Organizational Unit (OU)
What is OU in Active Directory?
If you are new to Active Directory (AD) or managing a Windows network, you may have heard the term "OU" thrown around. But what exactly is an OU in Active Directory, and why is it important? Let's take a closer look.
Organizational units (OUs) are container objects in Active Directory that allow you to organize and manage your network resources, including users, computers, and other objects. Think of an OU as a virtual folder that you can use to group together resources that have something in common (such as a common location or purpose) and manage them collectively. Further, OUs can be nested within other OUs, which enables you to mirror real-world business hierarchies in Active Directory. All of this enables you to apply targeted management policies, access controls, or security restrictions. OUs also make it easier for you to delegate and control administrative tasks. Additionally, OUs can be used to apply group policies to specific sets of users and computers, ensuring that only the policies relevant to those objects are applied.
Without OUs, managing a large network with numerous users and resources would be an administrative nightmare.
What is the function of OUs in Active Directory?
- Simplified management: By organizing your network resources into OUs, you can simplify your management tasks. For example, you can apply Group Policy settings to a specific OU rather than to your entire domain, which can save you time and help you avoid conflicts.
- Delegation of administration: You can delegate administrative control of specific OUs to other users or groups. For example, you can create an OU for a particular department in your organization and delegate control of that OU to the department administrator. This allows you to share management responsibilities and reduces the risk of errors or unauthorized changes.
- Customized security: You can apply customized security settings to specific resources. For example, you can apply a specific password policy to users in one organizational unit and a different policy to users in another.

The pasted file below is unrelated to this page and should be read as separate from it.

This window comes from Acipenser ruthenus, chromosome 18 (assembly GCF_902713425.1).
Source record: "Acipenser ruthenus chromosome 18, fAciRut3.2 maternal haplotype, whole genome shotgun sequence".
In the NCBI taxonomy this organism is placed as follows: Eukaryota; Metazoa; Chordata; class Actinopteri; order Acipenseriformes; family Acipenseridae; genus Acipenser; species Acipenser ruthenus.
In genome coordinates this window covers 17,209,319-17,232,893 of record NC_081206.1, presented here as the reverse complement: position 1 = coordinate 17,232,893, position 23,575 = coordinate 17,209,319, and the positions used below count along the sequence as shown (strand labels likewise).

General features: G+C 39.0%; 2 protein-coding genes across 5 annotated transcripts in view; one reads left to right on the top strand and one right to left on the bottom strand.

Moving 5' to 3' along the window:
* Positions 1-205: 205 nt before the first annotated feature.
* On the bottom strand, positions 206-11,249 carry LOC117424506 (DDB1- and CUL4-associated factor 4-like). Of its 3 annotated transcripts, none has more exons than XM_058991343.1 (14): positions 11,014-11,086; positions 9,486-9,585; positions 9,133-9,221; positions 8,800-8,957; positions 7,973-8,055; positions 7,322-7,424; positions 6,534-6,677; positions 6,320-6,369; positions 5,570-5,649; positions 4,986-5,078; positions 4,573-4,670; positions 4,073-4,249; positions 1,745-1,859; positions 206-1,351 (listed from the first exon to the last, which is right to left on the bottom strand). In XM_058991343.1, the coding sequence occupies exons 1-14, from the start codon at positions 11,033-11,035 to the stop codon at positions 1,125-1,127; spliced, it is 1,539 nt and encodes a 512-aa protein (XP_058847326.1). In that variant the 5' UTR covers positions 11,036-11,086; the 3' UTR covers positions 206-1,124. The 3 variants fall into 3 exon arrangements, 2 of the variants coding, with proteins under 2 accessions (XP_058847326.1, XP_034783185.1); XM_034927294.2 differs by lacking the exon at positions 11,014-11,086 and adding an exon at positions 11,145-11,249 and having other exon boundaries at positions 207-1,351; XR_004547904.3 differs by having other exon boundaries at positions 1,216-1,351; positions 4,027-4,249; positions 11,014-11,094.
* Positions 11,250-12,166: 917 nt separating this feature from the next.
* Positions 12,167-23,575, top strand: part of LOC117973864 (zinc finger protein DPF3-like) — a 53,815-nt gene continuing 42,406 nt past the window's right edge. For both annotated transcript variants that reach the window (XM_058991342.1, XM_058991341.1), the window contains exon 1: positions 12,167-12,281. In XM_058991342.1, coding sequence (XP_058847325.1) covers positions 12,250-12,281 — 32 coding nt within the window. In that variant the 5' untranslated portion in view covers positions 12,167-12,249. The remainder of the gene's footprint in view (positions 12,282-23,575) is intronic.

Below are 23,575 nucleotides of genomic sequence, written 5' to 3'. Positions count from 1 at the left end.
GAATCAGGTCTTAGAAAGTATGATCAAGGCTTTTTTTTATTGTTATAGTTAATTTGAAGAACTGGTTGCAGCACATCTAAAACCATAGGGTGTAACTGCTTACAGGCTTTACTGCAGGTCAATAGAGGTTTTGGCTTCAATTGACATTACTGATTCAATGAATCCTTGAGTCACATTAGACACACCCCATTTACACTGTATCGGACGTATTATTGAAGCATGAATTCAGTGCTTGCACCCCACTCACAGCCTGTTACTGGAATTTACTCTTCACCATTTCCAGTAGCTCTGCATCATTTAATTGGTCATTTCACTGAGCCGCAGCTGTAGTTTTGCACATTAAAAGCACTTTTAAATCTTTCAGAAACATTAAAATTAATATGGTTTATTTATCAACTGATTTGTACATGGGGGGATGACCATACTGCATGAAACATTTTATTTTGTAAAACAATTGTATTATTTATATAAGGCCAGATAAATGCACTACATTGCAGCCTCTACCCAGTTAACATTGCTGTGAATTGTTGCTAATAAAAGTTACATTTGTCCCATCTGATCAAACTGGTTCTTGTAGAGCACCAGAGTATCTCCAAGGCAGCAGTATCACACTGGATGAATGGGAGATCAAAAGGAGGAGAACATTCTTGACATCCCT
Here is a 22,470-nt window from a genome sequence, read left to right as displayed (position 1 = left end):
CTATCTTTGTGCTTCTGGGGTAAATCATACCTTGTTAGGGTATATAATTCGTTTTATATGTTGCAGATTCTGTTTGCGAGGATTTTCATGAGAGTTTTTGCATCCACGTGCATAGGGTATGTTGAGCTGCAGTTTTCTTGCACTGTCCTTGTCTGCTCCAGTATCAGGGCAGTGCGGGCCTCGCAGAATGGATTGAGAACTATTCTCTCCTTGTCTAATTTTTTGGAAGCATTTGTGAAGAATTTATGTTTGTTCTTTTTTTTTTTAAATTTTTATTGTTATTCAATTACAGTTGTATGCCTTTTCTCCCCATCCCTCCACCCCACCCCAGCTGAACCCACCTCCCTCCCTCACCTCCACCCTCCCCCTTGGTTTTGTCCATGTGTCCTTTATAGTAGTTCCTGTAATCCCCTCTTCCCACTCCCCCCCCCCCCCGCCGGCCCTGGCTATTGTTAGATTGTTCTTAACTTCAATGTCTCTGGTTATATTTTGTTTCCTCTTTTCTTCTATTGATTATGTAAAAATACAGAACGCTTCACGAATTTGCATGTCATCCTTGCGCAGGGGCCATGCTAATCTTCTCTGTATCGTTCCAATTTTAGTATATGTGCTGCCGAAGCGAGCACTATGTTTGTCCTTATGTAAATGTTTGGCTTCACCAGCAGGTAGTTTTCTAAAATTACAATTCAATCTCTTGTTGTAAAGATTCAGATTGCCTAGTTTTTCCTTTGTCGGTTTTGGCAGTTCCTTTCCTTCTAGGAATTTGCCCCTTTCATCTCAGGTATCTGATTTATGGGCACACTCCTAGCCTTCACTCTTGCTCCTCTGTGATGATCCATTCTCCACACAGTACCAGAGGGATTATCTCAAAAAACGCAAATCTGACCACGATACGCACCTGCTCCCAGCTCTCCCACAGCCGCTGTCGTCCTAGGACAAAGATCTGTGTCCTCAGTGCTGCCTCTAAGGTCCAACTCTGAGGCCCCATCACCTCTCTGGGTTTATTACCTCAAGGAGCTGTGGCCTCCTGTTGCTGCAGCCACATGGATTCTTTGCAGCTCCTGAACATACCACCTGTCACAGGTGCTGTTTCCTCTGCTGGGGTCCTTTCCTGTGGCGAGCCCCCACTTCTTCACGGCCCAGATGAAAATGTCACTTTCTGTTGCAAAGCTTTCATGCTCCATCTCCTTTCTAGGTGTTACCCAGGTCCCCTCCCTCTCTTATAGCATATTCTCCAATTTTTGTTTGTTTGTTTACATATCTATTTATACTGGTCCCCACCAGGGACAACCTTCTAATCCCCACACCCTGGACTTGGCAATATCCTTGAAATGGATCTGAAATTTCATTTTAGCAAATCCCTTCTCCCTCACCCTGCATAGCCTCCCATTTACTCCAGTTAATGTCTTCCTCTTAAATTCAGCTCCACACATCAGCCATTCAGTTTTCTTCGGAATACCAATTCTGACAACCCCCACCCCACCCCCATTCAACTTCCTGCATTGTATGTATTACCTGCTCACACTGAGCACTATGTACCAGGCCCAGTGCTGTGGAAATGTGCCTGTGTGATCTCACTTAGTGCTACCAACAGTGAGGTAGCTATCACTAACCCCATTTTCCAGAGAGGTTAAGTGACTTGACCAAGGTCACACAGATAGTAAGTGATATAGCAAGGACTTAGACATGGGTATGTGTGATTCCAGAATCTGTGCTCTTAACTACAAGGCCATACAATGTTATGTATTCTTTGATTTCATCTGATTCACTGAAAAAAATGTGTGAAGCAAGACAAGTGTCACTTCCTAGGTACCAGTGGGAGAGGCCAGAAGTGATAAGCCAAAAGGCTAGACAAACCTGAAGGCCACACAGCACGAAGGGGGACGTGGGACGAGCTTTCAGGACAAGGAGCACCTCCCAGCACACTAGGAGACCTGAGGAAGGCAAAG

How to create an OU in Active Directory
- Open the Active Directory Users and Computers (ADUC) snap-in from the Administrative Tools menu.
- Right-click the domain or another OU where you want to create a new OU.
- Click on New > Organizational Unit.
- Enter the name of the new OU and click OK.
Once an OU has been created, there are several tasks that can be performed to manage it effectively, such as:
- Moving resources into an OU: To move a resource, such as a user account or computer, into an OU, simply drag and drop it from its current location to the target OU in the left pane of the console.
- Renaming an OU's name or deleting it: To rename an OU, simply right-click on it and choose Rename. Right-click the OU and choose Delete to remove it. Keep in mind that when an OU is deleted, all of its resources are also lost.
- Applying Group Policies: To apply Group Policies to an OU, right-click on the OU and choose Properties. To create a new group policy object, click New on the Group Policy tab (GPO). You can set up the GPO to apply settings like security policies, software installation, or logon scripts once it has been created.
Auditing OUs in Active Directory
ADAudit Plus is a UBA-driven auditor that helps keep your AD, Azure AD, file systems (including Windows, NetApp, EMC, Synology, Hitachi, Huawei, and Amazon FSx for Windows), Windows servers, and workstations secure and compliant. ADAudit Plus transforms raw and noisy event log data into real-time reports and alerts, enabling you to get full visibility into activities happening across your Windows Server ecosystem in just a few clicks. For more information about ADAudit Plus, visit manageengine.com/active-directory-audit.
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